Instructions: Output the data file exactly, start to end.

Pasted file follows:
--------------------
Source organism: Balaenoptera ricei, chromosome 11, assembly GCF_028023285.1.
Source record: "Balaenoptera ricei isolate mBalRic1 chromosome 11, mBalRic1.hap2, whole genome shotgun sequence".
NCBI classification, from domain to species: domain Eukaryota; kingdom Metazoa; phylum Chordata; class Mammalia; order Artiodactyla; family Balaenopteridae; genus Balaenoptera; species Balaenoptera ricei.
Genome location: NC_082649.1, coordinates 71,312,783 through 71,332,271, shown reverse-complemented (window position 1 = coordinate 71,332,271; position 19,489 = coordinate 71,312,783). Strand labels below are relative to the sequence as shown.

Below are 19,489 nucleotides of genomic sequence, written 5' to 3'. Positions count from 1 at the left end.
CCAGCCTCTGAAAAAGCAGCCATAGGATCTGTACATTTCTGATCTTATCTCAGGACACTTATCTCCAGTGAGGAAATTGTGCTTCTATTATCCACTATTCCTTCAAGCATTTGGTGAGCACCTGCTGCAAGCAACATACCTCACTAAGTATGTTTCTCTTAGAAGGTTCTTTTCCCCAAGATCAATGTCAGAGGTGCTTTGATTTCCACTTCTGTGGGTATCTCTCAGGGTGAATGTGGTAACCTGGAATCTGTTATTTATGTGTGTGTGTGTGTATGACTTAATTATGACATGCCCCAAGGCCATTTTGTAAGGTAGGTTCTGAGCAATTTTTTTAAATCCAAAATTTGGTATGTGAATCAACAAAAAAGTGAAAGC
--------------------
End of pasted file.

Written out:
Source organism: Balaenoptera ricei, chromosome 11, assembly GCF_028023285.1.
Source record: "Balaenoptera ricei isolate mBalRic1 chromosome 11, mBalRic1.hap2, whole genome shotgun sequence".
NCBI classification, from domain to species: domain Eukaryota; kingdom Metazoa; phylum Chordata; class Mammalia; order Artiodactyla; family Balaenopteridae; genus Balaenoptera; species Balaenoptera ricei.
Genome location: NC_082649.1, coordinates 71,312,783 through 71,332,271, shown reverse-complemented (window position 1 = coordinate 71,332,271; position 19,489 = coordinate 71,312,783). Strand labels below are relative to the sequence as shown.

Below are 19,489 nucleotides of genomic sequence, written 5' to 3'. Positions count from 1 at the left end.
CCAGCCTCTGAAAAAGCAGCCATAGGATCTGTACATTTCTGATCTTATCTCAGGACACTTATCTCCAGTGAGGAAATTGTGCTTCTATTATCCACTATTCCTTCAAGCATTTGGTGAGCACCTGCTGCAAGCAACATACCTCACTAAGTATGTTTCTCTTAGAAGGTTCTTTTCCCCAAGATCAATGTCAGAGGTGCTTTGATTTCCACTTCTGTGGGTATCTCTCAGGGTGAATGTGGTAACCTGGAATCTGTTATTTATGTGTGTGTGTGTGTATGACTTAATTATGACATGCCCCAAGGCCATTTTGTAAGGTAGGTTCTGAGCAATTTTTTTAAATCCAAAATTTGGTATGTGAATCAACAAAAAAGTGAAAGC